He ends up going to one of the National Political Educational schools or NAPOLA's as they were known. This is where boys were turned into fighting machines to maintain the Thousand year Reich. We also have the story of a locksmith and his blind daughter - Marie-Laure Le Balnc. Once the invasion is on and The Battle of France is all but lost they escape to St Malo where he has a reclusive cousin. He is also taking something that is both cursed and attractive to rare gem enthusiasts. The story of these two unassuming children is destined to cross, but the story of how that comes to be is as incredible as it is moving.

There is so much more to this book, author Anthony Doerr has written a master piece along the lines I would expect of Louis De Bernier - which is a massive compliment. The story starts off at what we think is near the end and we play catch up as the story unfolds and we are taken back to the beginnings for both Werner and Marie-Laure. The language is both subtle and inventive with simple words being used in effortless analogies to bring the characters, situations and landscape to vivid life.

It is over 500 pages and I just wish it had been twice as long it was that enjoyable. I could go on all day piling on praise - suffice to say that this is the best read I have had this year and will now take a look at the other four works from this remarkable author.
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By Lynne Frappier TOP 500 REVIEWER on Sept. 18 2014
Format: Hardcover Verified Purchase
I think I'm swaying towards a 4.5 star review rather than a 5 star one ... and the only reason is that I think that last 50 pages weren't necessary. The book could have ended in WWII France and I would have been happy.

That being said. This books is pretty darn-close to perfection. Anthony Doerr writes beautifully. He is able to transport us into WWII France and Germany; into the world of Marie-Laure: a blind, French girl who so loves Twenty Thousand Leagues Under the Sea, adores her father, saves her great-uncle Etienne, and is simply a wonderful protagonist.

Meanwhile we also follow Werner: a German orphan who questions everything scientific, but doesn't question events that are happening around him. A boy who loves his sister, but is lost in his mind of tinkering with machines and radios.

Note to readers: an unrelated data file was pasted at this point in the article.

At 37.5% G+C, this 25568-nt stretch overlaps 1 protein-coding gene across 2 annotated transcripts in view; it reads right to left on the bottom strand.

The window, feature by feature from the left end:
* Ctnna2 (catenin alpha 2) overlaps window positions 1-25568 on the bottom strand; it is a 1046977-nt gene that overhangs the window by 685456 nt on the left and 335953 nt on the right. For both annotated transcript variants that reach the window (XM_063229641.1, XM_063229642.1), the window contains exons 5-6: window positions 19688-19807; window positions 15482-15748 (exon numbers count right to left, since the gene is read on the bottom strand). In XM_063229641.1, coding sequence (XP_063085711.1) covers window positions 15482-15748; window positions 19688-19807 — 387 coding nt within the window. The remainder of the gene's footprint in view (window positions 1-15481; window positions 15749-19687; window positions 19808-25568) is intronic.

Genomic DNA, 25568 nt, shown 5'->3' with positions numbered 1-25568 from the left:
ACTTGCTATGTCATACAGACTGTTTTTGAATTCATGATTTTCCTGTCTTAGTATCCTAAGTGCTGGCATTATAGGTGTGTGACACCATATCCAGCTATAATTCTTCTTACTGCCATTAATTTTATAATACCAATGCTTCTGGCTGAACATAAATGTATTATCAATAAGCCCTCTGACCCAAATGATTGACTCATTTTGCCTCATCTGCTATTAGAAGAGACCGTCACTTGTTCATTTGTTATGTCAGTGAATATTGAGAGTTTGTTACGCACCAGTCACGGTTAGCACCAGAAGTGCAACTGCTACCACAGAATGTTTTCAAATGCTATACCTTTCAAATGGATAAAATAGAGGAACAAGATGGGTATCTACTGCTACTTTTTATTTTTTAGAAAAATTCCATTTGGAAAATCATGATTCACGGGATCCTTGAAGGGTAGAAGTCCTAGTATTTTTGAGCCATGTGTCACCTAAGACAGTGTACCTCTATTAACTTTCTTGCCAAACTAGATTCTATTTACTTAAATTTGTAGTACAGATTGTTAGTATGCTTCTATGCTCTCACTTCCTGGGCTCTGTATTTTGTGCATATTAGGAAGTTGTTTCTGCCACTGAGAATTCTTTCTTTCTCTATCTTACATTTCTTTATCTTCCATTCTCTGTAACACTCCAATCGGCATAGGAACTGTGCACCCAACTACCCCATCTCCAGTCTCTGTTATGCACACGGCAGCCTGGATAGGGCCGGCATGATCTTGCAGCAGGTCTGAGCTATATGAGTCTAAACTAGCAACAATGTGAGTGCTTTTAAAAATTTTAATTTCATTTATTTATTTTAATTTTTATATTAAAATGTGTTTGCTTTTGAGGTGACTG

We go back and forth between their stories - from Germany to France over the years of 1934 to 1943. And although their stories don't have much in common, they still do come full circle in the end.

I got lost in both their worlds, I cheered and cried for them. Was gutted when certain things happened. If you enjoy historical fiction, this should be on your *to read list*.
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Format: Paperback
A beautifully written story in which the stories of a young blind French girl an impoverished young German boy are told. As the novel progresses the threads appear that tie them together. The story is thoughtful, all the characters well developed including the supporting characters. And as with life everyone's ending is not fairytale happiness.
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By Robert P. Brown TOP 1000 REVIEWER on June 10 2015
Format: Paperback Verified Purchase
The setting for this 2015 Pulitzer Prize winner; France and Germany during the later stages of WWll. It follows the lives of:
- Daniel LeBlanc, formerly principal locksmith for the National Museum of Natural History in Paris, who builds intricate puzzle boxes, tiny replicas of houses and of the city, for his daughter:
- Marie-Laurie, blind, who lives with her reclusive great-uncle in St. Malo, Brittany, to where she and her father have been forced to flee when the Nazis invade Paris.
- Werner Pfennig, an orphan, who from an early age has been fascinated by radios which he soon learns to build and repair. As a teenager he has been drafted into the German army, his duties,; to triangulate the location of Resistance transmitters.
- Von Rumpel, Nazi Sargent-Major, who is searching for an elusive diamond, "The Sea of Flames", once located in the museum in Paris. Superstition has it that the keeper will live forever while misfortunes fall on all those he loves.

Doerr`s masterful prose style brilliantly evokes the horrors of war, what life is like under Occupation forces, while on the other side, the brutal training of young people to become defenders of the Fatherland.

An emotional story that will stay with the reader long after it is read.